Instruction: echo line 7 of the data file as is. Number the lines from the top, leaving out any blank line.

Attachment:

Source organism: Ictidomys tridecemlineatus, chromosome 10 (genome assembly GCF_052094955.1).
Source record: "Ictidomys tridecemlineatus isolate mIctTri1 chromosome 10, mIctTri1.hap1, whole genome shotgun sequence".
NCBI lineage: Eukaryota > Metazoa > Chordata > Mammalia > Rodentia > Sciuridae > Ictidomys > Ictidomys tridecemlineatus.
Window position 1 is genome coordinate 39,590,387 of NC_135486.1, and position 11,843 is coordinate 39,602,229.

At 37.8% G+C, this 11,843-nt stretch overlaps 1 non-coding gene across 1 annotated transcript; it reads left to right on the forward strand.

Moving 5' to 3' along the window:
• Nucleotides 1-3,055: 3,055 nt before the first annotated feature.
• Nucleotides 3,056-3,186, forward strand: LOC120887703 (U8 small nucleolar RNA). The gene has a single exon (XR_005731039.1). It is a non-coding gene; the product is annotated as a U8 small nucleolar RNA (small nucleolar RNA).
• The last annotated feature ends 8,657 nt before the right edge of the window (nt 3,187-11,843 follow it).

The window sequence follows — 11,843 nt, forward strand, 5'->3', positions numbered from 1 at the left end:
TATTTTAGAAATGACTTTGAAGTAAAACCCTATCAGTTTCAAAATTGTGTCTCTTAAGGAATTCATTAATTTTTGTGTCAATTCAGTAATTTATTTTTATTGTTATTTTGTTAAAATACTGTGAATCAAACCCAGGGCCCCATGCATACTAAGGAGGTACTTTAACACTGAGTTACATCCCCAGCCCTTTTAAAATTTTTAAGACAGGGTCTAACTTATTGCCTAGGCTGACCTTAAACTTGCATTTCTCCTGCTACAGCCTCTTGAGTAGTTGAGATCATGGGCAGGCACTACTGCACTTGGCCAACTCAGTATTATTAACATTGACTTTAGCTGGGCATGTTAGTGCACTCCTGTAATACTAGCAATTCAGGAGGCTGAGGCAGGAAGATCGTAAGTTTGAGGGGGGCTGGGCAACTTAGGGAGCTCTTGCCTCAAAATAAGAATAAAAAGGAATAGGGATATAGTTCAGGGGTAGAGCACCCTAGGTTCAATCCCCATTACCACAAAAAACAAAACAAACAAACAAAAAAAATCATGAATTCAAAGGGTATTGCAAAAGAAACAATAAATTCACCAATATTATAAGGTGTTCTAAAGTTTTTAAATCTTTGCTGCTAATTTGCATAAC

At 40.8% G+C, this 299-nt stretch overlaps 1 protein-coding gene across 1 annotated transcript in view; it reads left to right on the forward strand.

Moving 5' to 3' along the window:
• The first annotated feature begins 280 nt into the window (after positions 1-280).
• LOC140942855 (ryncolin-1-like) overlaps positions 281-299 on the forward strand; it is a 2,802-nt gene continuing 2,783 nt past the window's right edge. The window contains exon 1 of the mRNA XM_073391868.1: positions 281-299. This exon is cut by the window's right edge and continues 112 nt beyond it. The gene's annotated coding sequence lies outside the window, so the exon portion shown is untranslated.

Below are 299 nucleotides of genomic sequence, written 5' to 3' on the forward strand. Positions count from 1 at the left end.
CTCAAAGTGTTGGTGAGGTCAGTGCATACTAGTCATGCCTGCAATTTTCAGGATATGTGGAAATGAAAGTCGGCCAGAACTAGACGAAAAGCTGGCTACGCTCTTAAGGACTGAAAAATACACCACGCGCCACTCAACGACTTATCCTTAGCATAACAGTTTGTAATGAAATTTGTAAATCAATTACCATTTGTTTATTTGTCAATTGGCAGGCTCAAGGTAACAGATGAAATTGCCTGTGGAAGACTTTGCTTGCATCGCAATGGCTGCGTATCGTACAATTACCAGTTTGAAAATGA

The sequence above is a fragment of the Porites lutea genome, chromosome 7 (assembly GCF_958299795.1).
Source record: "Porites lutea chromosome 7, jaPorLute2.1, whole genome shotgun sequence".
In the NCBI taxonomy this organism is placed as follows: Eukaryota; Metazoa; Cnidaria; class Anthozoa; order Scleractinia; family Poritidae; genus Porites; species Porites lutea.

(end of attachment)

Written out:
• Nucleotides 1-3,055: 3,055 nt before the first annotated feature.